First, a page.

8. “It certainly didn't make me feel lonely, except to realize that we were as far away as people had ever been. Once we were on the surface of the Moon we could look back and see the Earth, a little blue dot in the sky. We are a very small part of the solar system and the whole universe. The sky was black as could be, and the horizon was so well defined as it curved many miles away from us into space.” —From an interview with National Geographic

An image of Buzz Aldrin's boot and footprint on the Moon.
Keystone/Getty Images

9. “I know the sky is not the limit, because there are footprints on the Moon—and I made some of them! So don’t allow anyone to denigrate or inhibit your lofty aspirations. Your dream can take you might higher and much farther than anyone ever thought possible! I know mine did.” —From the book No Dream Is Too High

10. “Take a good, long, honest, positive look at what good can come out of every situation you’re in. Wherever you are, that’s where you are. You’re there with it. This is your history you’re living right now. So do what you can to make the most of what comes along. And please, don’t try to do everything on your own. There are a lot of people out there in the universe who wish you well and want to be your friend. Let them help you. You don’t have to carry it all on your own.” —From an interview with Biography.com

11. “Your mind is like a parachute: If it isn’t open, it doesn’t work.” —From the book No Dream Is Too High

12. “I prefer the soft singing voice of Karen Carpenter. I have heard Frank Sinatra sing 'Fly Me to the Moon' almost too many times. So I'm interested in composing a new song, entitled "Get Your Ass to Mars!" —From a Reddit AMA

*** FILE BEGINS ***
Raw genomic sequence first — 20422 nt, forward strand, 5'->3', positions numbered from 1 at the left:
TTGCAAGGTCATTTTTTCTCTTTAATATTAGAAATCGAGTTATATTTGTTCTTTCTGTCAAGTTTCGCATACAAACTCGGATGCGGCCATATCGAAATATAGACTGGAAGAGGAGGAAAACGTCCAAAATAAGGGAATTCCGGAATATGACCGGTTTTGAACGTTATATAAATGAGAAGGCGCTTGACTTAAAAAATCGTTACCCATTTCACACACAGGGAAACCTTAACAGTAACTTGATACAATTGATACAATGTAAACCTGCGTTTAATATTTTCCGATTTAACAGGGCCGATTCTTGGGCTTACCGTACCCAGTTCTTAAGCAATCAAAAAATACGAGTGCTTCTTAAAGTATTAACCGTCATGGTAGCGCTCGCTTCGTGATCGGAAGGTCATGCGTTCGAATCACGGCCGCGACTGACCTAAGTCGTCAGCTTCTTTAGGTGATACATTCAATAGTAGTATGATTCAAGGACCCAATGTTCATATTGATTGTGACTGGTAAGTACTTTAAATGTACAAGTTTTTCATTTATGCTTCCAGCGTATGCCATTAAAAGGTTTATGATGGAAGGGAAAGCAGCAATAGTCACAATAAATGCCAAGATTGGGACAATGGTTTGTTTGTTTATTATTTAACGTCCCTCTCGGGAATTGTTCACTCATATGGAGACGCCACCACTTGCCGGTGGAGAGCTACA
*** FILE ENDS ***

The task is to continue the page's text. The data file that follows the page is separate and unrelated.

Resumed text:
13. “Fear paralyzes in many ways, but especially if it keeps you from responding wisely and intelligently to challenges. The only way to overcome your fears is to face them head-on.” —From the book No Dream Is Too High

An image of Buzz Aldrin performing an experiment on the Moon.
NASA/Newsmakers/Getty Images

14. “My first words of my impression of being on the surface of the Moon that just came to my mind was ‘magnificent desolation’. [...] there is no place on Earth as desolate as what I was viewing in those first moments on the lunar surface. Because I realized what I was looking at, towards the horizon and in every direction, had not changed in hundreds, thousands of years. Beyond me I could see the Moon curving away—no atmosphere, black sky. Cold. Colder than anyone could experience on Earth when the Sun is up […] No sign of life whatsoever. That is desolate. More desolate than any place on Earth.” —From a Reddit AMA

15. “Choose your heroes wisely, and be careful who you idolize. Why? Simple: you will become like the people with whom you most often associate.” —From the book No Dream Is Too High

This Cool T-Shirt Shows Every Object Brought on the Apollo 11 Mission

Fringe Focus
Fringe Focus

NASA launched the Apollo 11 mission on July 16, 1969, ending the space race and beginning a new era of international space exploration. Just in time for the mission's 50th anniversary this year, Fringe Focus is selling a t-shirt that displays every item the Apollo 11 astronauts brought with them to the Moon.